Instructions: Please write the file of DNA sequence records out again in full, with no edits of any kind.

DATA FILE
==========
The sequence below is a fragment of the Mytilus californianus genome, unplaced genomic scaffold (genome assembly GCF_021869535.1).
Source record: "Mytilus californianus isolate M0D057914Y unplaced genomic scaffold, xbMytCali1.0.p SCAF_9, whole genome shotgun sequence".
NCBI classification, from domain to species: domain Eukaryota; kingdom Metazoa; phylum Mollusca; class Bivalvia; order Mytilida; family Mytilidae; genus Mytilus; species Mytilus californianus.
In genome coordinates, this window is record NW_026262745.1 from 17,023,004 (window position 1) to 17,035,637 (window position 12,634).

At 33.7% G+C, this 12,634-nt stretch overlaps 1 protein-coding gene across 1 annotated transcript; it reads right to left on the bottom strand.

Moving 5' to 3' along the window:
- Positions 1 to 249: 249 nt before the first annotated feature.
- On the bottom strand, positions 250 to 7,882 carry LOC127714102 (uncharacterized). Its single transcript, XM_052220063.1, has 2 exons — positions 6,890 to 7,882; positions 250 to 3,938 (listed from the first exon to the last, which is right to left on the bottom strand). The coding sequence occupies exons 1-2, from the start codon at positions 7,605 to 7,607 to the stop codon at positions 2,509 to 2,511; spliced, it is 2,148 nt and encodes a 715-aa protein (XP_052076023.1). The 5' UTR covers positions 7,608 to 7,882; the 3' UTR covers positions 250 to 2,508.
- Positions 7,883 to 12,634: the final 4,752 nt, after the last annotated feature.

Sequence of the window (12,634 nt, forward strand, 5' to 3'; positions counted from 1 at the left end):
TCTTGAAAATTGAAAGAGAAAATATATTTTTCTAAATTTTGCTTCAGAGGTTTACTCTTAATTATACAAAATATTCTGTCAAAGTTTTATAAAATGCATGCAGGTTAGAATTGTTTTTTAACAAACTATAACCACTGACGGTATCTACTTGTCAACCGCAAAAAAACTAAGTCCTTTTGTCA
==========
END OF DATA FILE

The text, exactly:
The sequence below is a fragment of the Mytilus californianus genome, unplaced genomic scaffold (genome assembly GCF_021869535.1).
Source record: "Mytilus californianus isolate M0D057914Y unplaced genomic scaffold, xbMytCali1.0.p SCAF_9, whole genome shotgun sequence".
NCBI classification, from domain to species: domain Eukaryota; kingdom Metazoa; phylum Mollusca; class Bivalvia; order Mytilida; family Mytilidae; genus Mytilus; species Mytilus californianus.
In genome coordinates, this window is record NW_026262745.1 from 17,023,004 (window position 1) to 17,035,637 (window position 12,634).

At 33.7% G+C, this 12,634-nt stretch overlaps 1 protein-coding gene across 1 annotated transcript; it reads right to left on the bottom strand.

Moving 5' to 3' along the window:
- Positions 1 to 249: 249 nt before the first annotated feature.
- On the bottom strand, positions 250 to 7,882 carry LOC127714102 (uncharacterized). Its single transcript, XM_052220063.1, has 2 exons — positions 6,890 to 7,882; positions 250 to 3,938 (listed from the first exon to the last, which is right to left on the bottom strand). The coding sequence occupies exons 1-2, from the start codon at positions 7,605 to 7,607 to the stop codon at positions 2,509 to 2,511; spliced, it is 2,148 nt and encodes a 715-aa protein (XP_052076023.1). The 5' UTR covers positions 7,608 to 7,882; the 3' UTR covers positions 250 to 2,508.
- Positions 7,883 to 12,634: the final 4,752 nt, after the last annotated feature.

Sequence of the window (12,634 nt, forward strand, 5' to 3'; positions counted from 1 at the left end):
TCTTGAAAATTGAAAGAGAAAATATATTTTTCTAAATTTTGCTTCAGAGGTTTACTCTTAATTATACAAAATATTCTGTCAAAGTTTTATAAAATGCATGCAGGTTAGAATTGTTTTTTAACAAACTATAACCACTGACGGTATCTACTTGTCAACCGCAAAAAAACTAAGTCCTTTTGTCA